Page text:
“I really don’t see how this is getting to us, I don’t see where it makes sense,” says Dorothy, a New York teacher and mother of two, who asked to hide her last name to protect her privacy. Her family has special dietary needs – she has severe food allergies, her husband is vegetarian – which force them to make some “tough decisions”. With organic strawberries for $ 7.99, the answer is “Are you kidding me?” Half a gallon of ice cream for $ 4.79 is a “Devil no” and pasta for $ 2.49 a box “just won’t happen.” She writes a list before going to the store and if the item is not on the list, it is not bought. “We’re not going on vacation, the housework has been interrupted,” she says of how her family is adjusting. “Sounds scandalous.”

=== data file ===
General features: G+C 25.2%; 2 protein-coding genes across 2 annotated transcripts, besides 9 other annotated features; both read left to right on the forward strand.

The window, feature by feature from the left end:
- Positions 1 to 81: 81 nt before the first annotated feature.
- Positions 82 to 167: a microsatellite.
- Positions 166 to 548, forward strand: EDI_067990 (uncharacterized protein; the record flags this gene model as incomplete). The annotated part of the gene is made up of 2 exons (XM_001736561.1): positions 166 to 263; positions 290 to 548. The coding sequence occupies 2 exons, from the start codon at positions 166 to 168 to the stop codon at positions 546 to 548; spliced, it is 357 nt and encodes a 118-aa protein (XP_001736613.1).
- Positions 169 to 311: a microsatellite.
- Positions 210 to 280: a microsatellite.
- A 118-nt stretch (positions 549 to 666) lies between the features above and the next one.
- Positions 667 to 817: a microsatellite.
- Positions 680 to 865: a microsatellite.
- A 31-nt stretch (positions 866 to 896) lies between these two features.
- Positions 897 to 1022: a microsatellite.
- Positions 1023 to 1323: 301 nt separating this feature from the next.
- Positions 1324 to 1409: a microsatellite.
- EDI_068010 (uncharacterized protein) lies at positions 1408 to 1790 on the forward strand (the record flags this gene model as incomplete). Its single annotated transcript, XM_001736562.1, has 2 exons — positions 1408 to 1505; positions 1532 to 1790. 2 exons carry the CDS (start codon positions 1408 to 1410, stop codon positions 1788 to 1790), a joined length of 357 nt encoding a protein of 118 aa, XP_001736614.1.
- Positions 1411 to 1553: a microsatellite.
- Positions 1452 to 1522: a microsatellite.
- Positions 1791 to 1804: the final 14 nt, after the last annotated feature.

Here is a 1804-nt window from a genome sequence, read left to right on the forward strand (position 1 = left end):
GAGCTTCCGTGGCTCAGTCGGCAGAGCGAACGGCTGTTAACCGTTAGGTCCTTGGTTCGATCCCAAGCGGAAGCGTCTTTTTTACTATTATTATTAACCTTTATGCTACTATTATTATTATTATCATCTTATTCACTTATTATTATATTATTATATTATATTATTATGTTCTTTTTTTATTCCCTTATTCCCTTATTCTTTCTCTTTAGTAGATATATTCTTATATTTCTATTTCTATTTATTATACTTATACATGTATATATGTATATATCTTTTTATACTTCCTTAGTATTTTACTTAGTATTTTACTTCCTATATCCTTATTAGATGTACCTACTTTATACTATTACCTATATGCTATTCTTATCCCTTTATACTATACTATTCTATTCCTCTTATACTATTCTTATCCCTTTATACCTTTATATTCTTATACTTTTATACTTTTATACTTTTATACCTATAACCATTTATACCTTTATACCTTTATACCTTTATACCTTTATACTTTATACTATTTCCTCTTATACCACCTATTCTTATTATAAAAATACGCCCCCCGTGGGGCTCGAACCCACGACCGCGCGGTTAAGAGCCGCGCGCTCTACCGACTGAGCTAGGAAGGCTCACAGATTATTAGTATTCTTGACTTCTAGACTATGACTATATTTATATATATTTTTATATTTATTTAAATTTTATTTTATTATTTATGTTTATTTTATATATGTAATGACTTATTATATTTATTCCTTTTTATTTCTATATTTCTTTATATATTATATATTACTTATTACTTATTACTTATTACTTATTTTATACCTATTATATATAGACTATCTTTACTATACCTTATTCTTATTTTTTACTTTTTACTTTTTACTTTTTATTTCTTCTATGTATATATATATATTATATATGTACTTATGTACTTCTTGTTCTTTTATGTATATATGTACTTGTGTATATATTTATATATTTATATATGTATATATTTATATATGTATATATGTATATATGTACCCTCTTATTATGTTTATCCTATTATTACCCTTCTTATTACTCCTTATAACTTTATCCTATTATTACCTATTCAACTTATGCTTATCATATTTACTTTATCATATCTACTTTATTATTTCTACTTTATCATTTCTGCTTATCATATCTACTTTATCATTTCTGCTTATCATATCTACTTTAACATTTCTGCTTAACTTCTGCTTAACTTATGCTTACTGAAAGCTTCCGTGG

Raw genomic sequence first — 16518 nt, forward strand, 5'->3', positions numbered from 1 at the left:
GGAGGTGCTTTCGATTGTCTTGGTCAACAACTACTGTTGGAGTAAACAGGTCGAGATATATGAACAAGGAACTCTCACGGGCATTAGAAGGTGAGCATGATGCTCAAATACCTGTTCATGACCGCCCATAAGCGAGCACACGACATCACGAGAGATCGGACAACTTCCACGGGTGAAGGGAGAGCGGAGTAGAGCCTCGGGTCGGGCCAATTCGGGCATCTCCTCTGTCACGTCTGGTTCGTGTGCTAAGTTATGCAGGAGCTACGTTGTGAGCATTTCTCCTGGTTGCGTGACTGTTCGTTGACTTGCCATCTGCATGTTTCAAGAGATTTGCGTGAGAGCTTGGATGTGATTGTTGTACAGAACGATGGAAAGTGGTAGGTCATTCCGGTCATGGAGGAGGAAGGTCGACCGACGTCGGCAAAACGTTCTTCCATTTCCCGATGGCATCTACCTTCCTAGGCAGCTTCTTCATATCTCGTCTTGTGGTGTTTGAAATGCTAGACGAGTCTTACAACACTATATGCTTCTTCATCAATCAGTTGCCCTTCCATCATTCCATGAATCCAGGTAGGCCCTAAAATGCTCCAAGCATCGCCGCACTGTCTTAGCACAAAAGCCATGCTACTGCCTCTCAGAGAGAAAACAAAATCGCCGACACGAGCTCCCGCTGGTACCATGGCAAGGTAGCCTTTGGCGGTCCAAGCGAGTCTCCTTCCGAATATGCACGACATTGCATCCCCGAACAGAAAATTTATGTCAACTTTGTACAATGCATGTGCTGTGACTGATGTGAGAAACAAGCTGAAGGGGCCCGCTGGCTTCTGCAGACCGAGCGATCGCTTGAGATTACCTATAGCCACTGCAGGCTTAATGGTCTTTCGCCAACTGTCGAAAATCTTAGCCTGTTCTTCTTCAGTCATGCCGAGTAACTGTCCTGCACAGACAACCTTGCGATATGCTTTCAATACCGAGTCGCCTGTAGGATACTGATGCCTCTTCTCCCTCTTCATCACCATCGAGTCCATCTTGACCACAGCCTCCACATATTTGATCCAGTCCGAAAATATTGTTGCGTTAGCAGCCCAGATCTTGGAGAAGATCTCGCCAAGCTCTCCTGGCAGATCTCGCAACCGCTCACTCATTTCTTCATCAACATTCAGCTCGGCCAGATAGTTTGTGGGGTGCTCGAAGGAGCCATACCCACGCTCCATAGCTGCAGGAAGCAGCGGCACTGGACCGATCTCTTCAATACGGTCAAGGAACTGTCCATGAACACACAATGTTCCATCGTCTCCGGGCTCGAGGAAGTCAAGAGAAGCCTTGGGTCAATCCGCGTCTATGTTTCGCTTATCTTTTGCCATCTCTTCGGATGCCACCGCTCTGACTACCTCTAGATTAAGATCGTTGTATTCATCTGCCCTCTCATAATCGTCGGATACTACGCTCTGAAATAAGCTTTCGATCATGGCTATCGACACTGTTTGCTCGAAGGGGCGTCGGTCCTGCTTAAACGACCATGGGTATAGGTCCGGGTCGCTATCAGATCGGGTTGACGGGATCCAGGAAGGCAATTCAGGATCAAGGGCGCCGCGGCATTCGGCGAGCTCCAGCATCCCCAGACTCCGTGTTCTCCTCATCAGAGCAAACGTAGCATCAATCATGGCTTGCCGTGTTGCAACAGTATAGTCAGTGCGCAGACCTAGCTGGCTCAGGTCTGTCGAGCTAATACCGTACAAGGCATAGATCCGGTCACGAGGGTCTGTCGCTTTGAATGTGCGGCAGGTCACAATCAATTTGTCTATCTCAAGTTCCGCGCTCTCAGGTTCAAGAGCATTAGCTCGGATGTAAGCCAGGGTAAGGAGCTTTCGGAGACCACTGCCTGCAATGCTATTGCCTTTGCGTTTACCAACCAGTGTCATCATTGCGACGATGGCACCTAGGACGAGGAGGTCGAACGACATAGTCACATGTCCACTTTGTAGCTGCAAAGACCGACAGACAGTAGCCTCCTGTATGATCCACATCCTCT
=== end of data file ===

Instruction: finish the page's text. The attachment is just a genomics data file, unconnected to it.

As Julia Carpenter noted in the Wall Street Journal, people understand price tags through the articles that make up their daily budget. They use a handful of mental benchmarks to measure their inflation expectations. David Wessel, director of the Hutchins Center on Fiscal and Monetary Policy at the Brookings Institution, told WSJ staff that they take these benchmarks and then “totally extrapolate it to the economy at large.”

Beyond everyday objects, having inflation in the brain is likely to cause people to think about prices more than they normally would, explains Utpal Dholakia, a marketing professor at Rice University’s business school. “Consumer knowledge of prices is generally very poor. In general, under normal conditions, most of us don’t know the prices of most of the normal things we buy, ”he says. “What inflation did is that, as a general rule, people pay more attention.”